Also, I think it’ll be good for our kids. Seeing life outside of the suburbs is always an opportunity to add another page to their sheltered little lives. They’ve been to a few other large cities and found each to be different. Now we’re going to take on Atlanta. After all, they may go to college in a large city or live in one as adults.
So what should happen while riding the train…
A young man appears from somewhere, walking the isles asking for money. I watch the face of a seasoned rider to see how she will handle him. She never looks up; and not in a nervous way, but with body language that says, “Just keep on walking.”
I say to myself, “If he comes over to me, that’s what I’ll do.”
Five seconds later, he is standing over me as I sit dressed in my tourist outfit, laced with a camera bag over my shoulder.
“Got any change?” he asks in a voice that is mild, yet frightening.
I want to ignore him, but can’t manage the attitude of the seasoned woman rider. Sooo… I look up into his eyes, quickly, and shake my head softly from side to side without saying a word. He moves on.
Fortunately, he does not approach my children who are sitting in another seat. I don’t know what my fifteen year old, “I love my cushy life,” daughter would have done. She probably would have broken out in tears and called for her mommy and daddy… or fainted.
There were lots of jokes about this experience later in the day.
For at least six months, a woman has been sitting at the entrance of a shopping center near my home; the strip mall type. Her chair looks like a turned over bucket, and there appears to be a purse or backpack alongside it. Her hair is pulled back. Her attire is sweat pants and a tee shirt. Her complexion is normal and she looks well fed. If I saw her in Walmart, she’d fit right in. I’d never know that she begs on the street.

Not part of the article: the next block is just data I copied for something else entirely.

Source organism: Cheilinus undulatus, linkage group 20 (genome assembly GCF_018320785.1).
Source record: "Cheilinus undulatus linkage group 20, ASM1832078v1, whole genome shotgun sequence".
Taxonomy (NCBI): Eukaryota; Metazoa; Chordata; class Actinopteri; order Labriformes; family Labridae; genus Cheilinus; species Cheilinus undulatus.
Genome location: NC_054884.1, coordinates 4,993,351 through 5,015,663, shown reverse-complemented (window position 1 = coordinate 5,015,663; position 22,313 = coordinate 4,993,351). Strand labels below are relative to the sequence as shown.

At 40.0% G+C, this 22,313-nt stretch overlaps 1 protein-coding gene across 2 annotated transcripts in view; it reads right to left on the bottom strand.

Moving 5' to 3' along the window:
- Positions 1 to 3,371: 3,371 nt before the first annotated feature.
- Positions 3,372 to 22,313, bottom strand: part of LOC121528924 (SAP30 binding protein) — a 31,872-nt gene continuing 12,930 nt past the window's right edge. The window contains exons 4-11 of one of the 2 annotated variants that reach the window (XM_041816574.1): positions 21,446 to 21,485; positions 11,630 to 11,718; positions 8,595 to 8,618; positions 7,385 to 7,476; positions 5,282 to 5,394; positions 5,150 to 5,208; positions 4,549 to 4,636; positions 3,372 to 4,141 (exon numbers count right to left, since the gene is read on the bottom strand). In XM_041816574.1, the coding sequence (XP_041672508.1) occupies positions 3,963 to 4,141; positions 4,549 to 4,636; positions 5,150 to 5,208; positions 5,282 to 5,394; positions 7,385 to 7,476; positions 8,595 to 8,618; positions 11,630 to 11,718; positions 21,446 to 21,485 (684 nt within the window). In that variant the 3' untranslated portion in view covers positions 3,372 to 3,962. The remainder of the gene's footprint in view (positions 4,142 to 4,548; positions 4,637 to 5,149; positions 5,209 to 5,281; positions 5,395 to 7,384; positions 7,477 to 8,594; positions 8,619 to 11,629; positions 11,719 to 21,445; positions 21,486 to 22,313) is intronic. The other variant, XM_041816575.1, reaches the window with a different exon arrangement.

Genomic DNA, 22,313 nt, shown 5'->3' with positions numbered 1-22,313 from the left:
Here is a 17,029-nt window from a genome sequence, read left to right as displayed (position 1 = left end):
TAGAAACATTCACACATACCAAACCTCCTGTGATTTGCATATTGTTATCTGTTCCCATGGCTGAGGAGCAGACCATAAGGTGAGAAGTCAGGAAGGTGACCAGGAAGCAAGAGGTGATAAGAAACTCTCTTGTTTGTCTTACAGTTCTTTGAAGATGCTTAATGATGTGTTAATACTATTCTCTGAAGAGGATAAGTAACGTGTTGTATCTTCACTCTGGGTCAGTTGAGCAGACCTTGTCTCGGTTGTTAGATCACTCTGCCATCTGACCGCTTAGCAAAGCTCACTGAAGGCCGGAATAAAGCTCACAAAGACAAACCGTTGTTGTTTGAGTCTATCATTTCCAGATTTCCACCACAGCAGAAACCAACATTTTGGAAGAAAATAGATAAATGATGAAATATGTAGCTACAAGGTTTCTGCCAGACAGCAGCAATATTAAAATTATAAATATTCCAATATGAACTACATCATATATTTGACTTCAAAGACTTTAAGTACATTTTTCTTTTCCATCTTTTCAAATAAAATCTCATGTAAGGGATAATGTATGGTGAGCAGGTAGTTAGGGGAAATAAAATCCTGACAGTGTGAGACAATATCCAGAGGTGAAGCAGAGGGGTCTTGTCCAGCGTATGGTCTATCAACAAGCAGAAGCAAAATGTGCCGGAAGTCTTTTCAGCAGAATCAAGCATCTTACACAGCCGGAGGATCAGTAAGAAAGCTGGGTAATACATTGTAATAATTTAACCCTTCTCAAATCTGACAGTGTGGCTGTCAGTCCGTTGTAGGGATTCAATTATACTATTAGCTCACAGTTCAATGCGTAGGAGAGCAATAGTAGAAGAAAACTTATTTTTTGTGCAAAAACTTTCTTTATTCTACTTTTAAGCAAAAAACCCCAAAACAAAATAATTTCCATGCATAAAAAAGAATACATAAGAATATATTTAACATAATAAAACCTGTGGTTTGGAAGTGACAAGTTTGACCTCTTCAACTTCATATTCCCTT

The first time I see her, my mind tells me she’s a mother; maybe even a wife with an unemployed husband – though I really have no idea. As I pull up to the intersection, the traffic light is red. I give her a few dollars. I say, “God bless you.” She responds with a smile and a sincere (or well performed), “Thank you, God bless you.”
The next time I see her, the light is green. “Good,” I think. I don’t have to make eye contact or purposely avoid her.
I travel this road often and see her a lot. I’m beginning to harden, and I don’t know why; not feeling as sympathetic. I don’t want to ride past her. When I have to be in the shopping center, I remedy the situation by leaving at another exit.
A friend and I briefly discussed this woman. We call her the Barnes and Noble Lady because the well-known book store is at the shopping center near her post. My friend’s husband thinks she should only give food to panhandlers; not money. B&N Lady has this covered though, because she leaves her food bag in a visible spot, as if to say, “I don’t need any more fast food.”
My husband, on the other hand, has a giving nature, and will hand over the occasional $5 bill. I’m more of a one or two bucks person.
I’ve heard so many opinions on this subject over the years; some strongly against giving. After reading a book in 2010, a true story titled, Same Kind of Different as Me (thank you Simone), I was fascinated to learn a few tricks of panhandlers to get people to give them money. The homeless man in the book, Denver, was a heavy drinker and used some of his money to buy alcohol. Reading his life story, though, it is no surprise that his journey was one struggle after another.
There are always going to be poor people; and just as there are among rich people, many will be addicts. Whether an addict or not, panhandling appears to be a hard and humiliating job. I don’t know if it’s right or wrong to hand over a dollar or not? Does it matter?
What do you think?
The sightings of the woman panhandler took place during the summer. I have not seen her since.
Thank you T. K.
image found here